So the choice will be between a foreign policy that is shaped overwhelmingly by whatever is seen to be politically advantageous and a foreign policy that is shaped by a less politically-minded sense of what is in U.S. interests.
A populist response would be to go with the first alternative, out of a belief in democratic principles and in the idea that, in foreign as well as domestic policy, the people ought to determine what is in their own interests. One problem with this view is that what a leader sees as politically advantageous is not to be equated with whatever a majority of the populace, not coached and not manipulated by the leadership, happens to believe.
This is illustrated by what the George W. Bush administration did in launching an offensive war in Iraq, which most Americans would not have supported without the administration’s ardent pro-war sales campaign lasting over a year. Bush came into the presidency, as Romney would, as a novice and cipher as far as foreign policy was concerned.
During Bush’s first few months in office, he fumbled around for a defining and inspiring theme for his presidency. After 9/11 he figured he found that theme in being a “war president.” He bought into the neoconservatives’ Iraq scheme as a way of developing that theme and reaping a political advantage from it, which he did long enough to win a second term.
The disastrous consequences of that choice, and the resulting negative impact on his popularity, did not fully set in until his second term, when it no longer mattered as far as re-election was concerned.
Even without a reprise of anything like that episode, a more basic problem with the populist view of foreign policy is that often most of the people do not know what is in their best interests (even if they later come to realize that some things they earlier favored were not in their interests). That observation sounds elitist, of course, and it would be poison for any politician to utter it openly.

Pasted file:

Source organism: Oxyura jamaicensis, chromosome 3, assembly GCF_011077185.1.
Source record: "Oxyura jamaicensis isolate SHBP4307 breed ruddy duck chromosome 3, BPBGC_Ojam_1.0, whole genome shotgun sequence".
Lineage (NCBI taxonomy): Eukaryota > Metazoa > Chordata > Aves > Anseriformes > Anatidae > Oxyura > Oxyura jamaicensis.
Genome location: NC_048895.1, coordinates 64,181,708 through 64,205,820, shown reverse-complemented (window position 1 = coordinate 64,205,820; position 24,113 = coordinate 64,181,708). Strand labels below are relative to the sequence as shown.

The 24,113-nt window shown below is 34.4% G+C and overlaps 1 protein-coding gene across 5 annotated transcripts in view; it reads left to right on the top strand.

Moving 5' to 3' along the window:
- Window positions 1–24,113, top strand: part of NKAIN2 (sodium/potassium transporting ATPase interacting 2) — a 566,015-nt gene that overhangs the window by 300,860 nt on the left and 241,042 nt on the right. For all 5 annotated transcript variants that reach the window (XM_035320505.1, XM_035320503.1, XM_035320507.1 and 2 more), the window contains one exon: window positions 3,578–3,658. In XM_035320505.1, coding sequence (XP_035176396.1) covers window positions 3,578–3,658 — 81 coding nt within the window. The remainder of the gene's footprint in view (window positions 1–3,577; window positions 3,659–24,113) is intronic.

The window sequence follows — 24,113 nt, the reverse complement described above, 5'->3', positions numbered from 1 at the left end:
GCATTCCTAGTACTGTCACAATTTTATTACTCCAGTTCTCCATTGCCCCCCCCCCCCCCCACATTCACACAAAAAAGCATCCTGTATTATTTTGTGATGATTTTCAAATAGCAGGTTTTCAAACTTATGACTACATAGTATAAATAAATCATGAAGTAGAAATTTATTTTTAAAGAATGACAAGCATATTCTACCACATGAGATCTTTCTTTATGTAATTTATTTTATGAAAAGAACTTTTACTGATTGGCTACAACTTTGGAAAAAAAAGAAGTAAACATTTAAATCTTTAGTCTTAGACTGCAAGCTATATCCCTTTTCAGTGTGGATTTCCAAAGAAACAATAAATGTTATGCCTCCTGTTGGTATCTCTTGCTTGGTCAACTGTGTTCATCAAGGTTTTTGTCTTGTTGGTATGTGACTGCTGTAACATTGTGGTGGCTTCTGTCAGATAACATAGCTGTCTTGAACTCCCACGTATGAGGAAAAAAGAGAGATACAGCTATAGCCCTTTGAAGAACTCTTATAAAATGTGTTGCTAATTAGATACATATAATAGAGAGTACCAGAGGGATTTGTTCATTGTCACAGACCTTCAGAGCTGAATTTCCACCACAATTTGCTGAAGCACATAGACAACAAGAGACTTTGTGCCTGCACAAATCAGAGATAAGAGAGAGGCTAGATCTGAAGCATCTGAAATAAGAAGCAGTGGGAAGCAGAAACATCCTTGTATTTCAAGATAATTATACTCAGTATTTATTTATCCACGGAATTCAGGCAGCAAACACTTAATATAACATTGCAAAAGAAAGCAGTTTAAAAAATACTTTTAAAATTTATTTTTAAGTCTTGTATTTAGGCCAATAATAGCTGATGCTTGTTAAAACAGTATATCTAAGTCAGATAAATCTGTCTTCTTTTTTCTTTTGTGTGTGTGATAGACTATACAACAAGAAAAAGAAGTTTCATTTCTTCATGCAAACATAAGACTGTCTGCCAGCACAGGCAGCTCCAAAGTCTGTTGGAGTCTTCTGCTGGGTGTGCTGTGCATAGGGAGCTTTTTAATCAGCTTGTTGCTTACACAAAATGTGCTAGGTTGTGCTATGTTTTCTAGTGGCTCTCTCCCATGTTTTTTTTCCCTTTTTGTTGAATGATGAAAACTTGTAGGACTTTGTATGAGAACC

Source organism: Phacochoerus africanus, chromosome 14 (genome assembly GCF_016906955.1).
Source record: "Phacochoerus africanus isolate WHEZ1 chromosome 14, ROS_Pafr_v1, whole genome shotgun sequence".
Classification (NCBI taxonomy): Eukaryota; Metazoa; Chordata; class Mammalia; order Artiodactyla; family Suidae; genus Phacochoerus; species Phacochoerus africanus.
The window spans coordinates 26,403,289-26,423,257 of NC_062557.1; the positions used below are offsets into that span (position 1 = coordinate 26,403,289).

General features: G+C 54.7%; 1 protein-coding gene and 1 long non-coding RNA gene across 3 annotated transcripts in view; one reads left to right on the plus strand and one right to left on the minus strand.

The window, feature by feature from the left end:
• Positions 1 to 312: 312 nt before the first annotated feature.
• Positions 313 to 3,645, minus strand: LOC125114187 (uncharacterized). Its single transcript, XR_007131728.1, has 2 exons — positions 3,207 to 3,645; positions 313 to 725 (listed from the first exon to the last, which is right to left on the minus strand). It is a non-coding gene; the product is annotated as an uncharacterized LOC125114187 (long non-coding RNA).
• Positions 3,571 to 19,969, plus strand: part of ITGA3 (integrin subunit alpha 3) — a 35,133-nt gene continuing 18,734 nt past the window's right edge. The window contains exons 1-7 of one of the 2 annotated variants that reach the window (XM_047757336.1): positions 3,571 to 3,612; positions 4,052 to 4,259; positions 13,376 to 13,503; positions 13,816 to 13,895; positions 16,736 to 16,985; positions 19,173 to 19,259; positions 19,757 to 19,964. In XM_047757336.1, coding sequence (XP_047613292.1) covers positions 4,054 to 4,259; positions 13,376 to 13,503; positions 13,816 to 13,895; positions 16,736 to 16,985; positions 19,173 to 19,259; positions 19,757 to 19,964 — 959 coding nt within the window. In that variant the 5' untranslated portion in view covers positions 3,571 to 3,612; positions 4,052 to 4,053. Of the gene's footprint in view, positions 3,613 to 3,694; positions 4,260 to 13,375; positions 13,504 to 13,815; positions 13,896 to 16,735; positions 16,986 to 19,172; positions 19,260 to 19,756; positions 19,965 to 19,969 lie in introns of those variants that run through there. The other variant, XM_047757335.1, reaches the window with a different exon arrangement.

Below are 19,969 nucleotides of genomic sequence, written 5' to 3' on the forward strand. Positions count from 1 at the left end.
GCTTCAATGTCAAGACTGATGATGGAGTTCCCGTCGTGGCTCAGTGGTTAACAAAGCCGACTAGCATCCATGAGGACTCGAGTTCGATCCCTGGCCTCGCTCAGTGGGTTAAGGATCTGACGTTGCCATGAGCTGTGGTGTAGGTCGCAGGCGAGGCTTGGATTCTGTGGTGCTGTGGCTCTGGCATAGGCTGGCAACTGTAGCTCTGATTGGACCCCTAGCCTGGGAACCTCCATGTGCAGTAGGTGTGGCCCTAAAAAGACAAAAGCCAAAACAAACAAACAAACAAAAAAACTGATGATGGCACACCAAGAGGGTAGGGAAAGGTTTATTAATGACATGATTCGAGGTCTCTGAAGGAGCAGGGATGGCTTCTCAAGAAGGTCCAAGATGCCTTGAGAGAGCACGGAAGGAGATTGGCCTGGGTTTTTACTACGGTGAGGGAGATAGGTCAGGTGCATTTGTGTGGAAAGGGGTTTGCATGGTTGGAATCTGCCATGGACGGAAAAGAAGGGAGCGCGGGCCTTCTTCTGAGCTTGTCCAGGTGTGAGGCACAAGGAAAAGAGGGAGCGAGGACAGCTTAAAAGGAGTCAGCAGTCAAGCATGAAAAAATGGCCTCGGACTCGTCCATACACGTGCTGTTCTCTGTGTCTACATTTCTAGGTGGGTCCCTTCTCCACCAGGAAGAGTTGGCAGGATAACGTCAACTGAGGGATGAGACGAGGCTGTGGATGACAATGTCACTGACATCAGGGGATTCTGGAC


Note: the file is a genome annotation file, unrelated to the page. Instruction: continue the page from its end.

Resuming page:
But the truth of it has been demonstrated by something like the Vietnam War, which was not caused by anything like the neocon manipulations that led the United States into Iraq. Even without coaching or manipulation by leaders, most Americans believed in the early 1960s that it was necessary to draw a line in Vietnam to stop a worldwide communist advance.
The popular impulses of the American people, at different times in U.S. history, have been a force either for extraordinary accomplishment or for bad misdirections. Those impulses provided the energy to win World War II and to sustain the efforts needed to prevail in the Cold War. Over the coming four years nothing like those campaigns will be what is needed to protect and advance U.S. interests.
During the next presidential term a foreign policy that responds largely to popular impulses is more likely to result in misdirection than in accomplishment. The popular American need to see a foreign enemy as a negative national reference point is apt to result in needless conflict and to miss opportunities for fruitful cooperation.
The impulse to slay foreign dragons also carries the danger of overextension at a time when the limits of national resources need more attention than ever. The president for the next four years needs to draw up a foreign policy (not necessarily on an Etch a Sketch) that is shaped by something other than just what will sell at the next election.
Paul R. Pillar, in his 28 years at the Central Intelligence Agency, rose to be one of the agency’s top analysts. He is now a visiting professor at Georgetown University for security studies. (This article first appeared as blog post at The National Interest’s Web site. Reprinted with author’s permission.)